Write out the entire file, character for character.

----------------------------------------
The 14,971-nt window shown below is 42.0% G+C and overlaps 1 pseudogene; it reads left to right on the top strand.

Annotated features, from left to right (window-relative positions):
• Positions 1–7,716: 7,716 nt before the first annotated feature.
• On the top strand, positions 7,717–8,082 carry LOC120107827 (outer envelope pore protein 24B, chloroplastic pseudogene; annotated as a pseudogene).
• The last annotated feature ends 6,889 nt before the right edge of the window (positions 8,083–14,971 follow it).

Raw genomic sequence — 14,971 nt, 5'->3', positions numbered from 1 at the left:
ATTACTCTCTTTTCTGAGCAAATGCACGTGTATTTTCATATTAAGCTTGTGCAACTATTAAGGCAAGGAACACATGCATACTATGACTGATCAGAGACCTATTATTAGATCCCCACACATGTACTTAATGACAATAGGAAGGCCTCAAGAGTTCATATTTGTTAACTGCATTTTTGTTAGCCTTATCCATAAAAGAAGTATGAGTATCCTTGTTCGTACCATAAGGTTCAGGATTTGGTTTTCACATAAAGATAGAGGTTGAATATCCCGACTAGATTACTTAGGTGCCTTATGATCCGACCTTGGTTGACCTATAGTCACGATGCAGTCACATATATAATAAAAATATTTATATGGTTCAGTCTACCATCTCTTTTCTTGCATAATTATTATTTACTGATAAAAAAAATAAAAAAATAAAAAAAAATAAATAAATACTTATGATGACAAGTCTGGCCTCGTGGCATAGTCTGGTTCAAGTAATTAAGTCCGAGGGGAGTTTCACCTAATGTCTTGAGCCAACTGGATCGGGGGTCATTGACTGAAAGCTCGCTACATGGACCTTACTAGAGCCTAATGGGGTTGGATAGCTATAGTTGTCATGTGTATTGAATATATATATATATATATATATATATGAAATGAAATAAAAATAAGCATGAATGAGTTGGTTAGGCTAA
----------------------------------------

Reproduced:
The 14,971-nt window shown below is 42.0% G+C and overlaps 1 pseudogene; it reads left to right on the top strand.

Annotated features, from left to right (window-relative positions):
• Positions 1–7,716: 7,716 nt before the first annotated feature.
• On the top strand, positions 7,717–8,082 carry LOC120107827 (outer envelope pore protein 24B, chloroplastic pseudogene; annotated as a pseudogene).
• The last annotated feature ends 6,889 nt before the right edge of the window (positions 8,083–14,971 follow it).

Raw genomic sequence — 14,971 nt, 5'->3', positions numbered from 1 at the left:
ATTACTCTCTTTTCTGAGCAAATGCACGTGTATTTTCATATTAAGCTTGTGCAACTATTAAGGCAAGGAACACATGCATACTATGACTGATCAGAGACCTATTATTAGATCCCCACACATGTACTTAATGACAATAGGAAGGCCTCAAGAGTTCATATTTGTTAACTGCATTTTTGTTAGCCTTATCCATAAAAGAAGTATGAGTATCCTTGTTCGTACCATAAGGTTCAGGATTTGGTTTTCACATAAAGATAGAGGTTGAATATCCCGACTAGATTACTTAGGTGCCTTATGATCCGACCTTGGTTGACCTATAGTCACGATGCAGTCACATATATAATAAAAATATTTATATGGTTCAGTCTACCATCTCTTTTCTTGCATAATTATTATTTACTGATAAAAAAAATAAAAAAATAAAAAAAAATAAATAAATACTTATGATGACAAGTCTGGCCTCGTGGCATAGTCTGGTTCAAGTAATTAAGTCCGAGGGGAGTTTCACCTAATGTCTTGAGCCAACTGGATCGGGGGTCATTGACTGAAAGCTCGCTACATGGACCTTACTAGAGCCTAATGGGGTTGGATAGCTATAGTTGTCATGTGTATTGAATATATATATATATATATATATATATGAAATGAAATAAAAATAAGCATGAATGAGTTGGTTAGGCTAA